Three-quarters of Britons are optimistic that 2021 will be a better year

Three-quarters of Britons are optimistic that 2021 will be a better year after 2020 was blighted by Covid pandemic but 43% are worried financial markets will crash

  • Shocking 96 per cent of people said that 2020 had been a bad year for Britain 
  • However, three quarters are also optimistic 2021 will be a better year for Britons 
  • Two-thirds of people in Britain say it’s unlikely economy will recover next year 

Three-quarters of Britons believe that 2021 will be a better year than 2020, a new poll has found. 

Despite the optimism, Ipsos Mori research also found that 43 per cent of Britons are worried that financial markets will crash as the world continues to battle  

The poll found that seven in ten people said 2020 was bad for them and their families, while a stunning 96 per cent said the year had been a bad one for Britain.  

However, the newly found coronavirus vaccine gave a boost to some, with the overall outlook for 2021 the most optimistic seen in any of the last seven years.

The survey questioned 1,000 adults and compared attitudes in Britain with 30 other countries.  

Ipsos Mori’s Sarah Castell said: ‘After a very tough year, the majority of people globally are optimistic that 2021 will be better.

‘However, the predictions reveal warnings about the future, in areas like the economy, in climate change, our mental health and income inequality.’ 

Among those warnings, just 32 per cent believe that life in Britain will return to normal in 2021 and just over a tenth  think the economy will recover.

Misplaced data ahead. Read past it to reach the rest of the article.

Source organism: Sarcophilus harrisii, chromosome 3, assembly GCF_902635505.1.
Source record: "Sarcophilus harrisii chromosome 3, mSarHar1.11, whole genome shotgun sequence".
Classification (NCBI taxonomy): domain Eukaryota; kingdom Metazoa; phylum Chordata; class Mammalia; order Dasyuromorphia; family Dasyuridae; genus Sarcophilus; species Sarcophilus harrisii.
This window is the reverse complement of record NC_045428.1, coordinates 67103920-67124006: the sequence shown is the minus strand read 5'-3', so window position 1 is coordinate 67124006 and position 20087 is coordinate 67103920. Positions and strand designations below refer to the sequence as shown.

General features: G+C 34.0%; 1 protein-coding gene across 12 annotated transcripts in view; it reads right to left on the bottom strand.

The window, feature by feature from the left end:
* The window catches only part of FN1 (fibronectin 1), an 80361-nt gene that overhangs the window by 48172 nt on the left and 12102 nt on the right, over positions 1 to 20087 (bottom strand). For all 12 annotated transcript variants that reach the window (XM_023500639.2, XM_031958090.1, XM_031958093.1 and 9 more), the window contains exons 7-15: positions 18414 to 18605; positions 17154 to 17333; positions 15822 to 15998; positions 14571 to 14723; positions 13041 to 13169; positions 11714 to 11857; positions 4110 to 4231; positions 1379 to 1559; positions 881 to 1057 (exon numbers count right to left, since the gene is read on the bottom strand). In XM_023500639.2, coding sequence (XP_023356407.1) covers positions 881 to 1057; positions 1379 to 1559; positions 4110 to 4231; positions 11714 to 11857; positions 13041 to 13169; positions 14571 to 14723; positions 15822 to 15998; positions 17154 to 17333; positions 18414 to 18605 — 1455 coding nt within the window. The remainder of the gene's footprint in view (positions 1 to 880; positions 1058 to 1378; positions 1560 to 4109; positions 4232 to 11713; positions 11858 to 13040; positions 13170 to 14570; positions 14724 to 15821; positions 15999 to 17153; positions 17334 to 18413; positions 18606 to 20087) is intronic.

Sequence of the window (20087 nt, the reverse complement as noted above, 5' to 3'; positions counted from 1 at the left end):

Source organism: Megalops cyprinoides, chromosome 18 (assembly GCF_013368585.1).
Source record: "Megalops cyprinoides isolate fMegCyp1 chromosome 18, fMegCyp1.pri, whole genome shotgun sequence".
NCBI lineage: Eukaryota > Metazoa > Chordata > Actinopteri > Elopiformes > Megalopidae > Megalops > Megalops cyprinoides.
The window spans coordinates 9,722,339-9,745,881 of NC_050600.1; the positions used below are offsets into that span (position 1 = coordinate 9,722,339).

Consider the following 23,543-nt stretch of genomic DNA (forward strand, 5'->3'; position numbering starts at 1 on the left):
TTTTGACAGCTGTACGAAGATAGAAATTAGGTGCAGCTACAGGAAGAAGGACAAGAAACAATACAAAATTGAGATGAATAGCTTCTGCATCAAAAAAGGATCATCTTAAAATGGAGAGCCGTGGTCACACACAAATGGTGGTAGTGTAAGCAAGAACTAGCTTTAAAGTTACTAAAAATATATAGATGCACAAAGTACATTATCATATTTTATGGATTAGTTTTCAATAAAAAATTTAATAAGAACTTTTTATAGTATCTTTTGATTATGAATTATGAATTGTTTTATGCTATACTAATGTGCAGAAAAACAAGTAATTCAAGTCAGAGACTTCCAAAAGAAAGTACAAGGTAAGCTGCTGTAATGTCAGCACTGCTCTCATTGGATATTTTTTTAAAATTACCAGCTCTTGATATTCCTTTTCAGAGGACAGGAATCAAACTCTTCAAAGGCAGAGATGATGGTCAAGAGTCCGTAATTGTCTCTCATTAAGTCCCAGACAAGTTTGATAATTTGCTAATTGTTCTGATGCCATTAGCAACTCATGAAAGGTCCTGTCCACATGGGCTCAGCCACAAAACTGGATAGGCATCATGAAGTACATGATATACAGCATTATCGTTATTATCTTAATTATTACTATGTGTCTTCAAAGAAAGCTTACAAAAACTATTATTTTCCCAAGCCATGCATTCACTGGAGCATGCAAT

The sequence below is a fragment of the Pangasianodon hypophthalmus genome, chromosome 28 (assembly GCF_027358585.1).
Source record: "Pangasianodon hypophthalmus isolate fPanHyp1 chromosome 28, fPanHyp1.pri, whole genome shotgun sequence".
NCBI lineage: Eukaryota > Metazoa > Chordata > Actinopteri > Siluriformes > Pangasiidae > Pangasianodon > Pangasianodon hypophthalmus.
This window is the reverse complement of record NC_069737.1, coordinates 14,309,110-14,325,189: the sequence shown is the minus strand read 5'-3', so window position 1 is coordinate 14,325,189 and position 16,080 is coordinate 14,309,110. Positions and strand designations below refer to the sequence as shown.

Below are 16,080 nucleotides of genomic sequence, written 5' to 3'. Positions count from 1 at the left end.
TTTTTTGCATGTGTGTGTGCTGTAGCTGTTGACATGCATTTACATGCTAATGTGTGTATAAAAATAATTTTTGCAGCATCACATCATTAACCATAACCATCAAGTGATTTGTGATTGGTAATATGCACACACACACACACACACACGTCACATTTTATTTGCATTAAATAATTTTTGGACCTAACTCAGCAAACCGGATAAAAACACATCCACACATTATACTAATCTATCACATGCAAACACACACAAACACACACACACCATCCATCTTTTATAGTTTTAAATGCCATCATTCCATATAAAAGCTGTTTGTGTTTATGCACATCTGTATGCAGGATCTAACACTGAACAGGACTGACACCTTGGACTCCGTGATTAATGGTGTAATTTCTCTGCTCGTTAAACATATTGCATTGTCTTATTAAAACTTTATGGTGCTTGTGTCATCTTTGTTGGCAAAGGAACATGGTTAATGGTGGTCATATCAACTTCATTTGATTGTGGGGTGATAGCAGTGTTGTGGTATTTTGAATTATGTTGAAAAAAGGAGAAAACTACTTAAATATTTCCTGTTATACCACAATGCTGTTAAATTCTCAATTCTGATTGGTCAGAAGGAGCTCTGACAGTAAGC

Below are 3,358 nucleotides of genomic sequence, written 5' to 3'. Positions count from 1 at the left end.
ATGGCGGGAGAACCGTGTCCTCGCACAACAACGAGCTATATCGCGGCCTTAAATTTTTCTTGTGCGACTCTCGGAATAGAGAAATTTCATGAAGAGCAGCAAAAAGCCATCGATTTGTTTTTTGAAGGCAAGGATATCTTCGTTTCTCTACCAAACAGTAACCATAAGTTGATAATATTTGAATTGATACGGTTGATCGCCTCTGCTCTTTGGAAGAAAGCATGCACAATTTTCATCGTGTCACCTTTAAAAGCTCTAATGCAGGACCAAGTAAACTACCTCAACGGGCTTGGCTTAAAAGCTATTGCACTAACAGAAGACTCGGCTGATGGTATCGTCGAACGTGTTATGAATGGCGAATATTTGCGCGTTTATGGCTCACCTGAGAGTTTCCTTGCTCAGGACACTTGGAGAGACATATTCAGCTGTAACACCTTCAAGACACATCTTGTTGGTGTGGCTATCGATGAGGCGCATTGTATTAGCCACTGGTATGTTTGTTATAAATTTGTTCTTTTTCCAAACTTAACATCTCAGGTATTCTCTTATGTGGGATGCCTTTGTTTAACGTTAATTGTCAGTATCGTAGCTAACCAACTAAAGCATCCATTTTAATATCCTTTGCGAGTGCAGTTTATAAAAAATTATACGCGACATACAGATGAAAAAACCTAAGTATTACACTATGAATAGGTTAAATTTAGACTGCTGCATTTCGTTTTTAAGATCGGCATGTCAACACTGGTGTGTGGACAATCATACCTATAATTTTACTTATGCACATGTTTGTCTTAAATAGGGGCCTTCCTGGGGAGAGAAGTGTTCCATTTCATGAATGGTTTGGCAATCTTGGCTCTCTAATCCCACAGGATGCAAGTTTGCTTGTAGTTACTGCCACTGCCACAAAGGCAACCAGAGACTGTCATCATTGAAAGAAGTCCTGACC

A third also fear there will be another pandemic from a new virus. 

Two-thirds of people in Britain say it is unlikely the economy will recover in 2021 – which is the most pessimistic outlook of 31 nations surveyed. 

It comes after experts warned unemployment will surge to 7.5 per cent, putting 2.6million people out of work, when the furlough scheme ends in the spring.

The Office for Budget Responsibility said that the tens of billions spent on the job retention scheme and billions more spent on business loans and grants had fended off a catastrophe this year.

But it warned of a potential cliff edge when they come to an end in the spring, with the Chancellor in his spending review today offering no suggestion that the schemes would be extended.

UK unemployment is currently 4.8 per cent and the OBR forecast suggests it will take until the latter half of the decade to bounce back to pre-pandemic levels – at the earliest.

The coronavirus pandemic led to temporary shop closures, social distancing and dwindling tourist numbers, which all weighed on UK towns and cities.

A raft of retailers cut jobs, closed stores and secured restructuring deals to survive. However, for some companies, none of these measures were sufficient to preserve their place on the high street.

Lots of famous retailers are currently in administration with the fate of their bricks and mortar stores unclear.

This includes Debenhams, Peacocks, Jaeger, Edinburgh Woollen Mill and the members of Sir Philip Green’s Arcadia Group: Topshop, Dorothy Perkins, Burton and Miss Selfridge.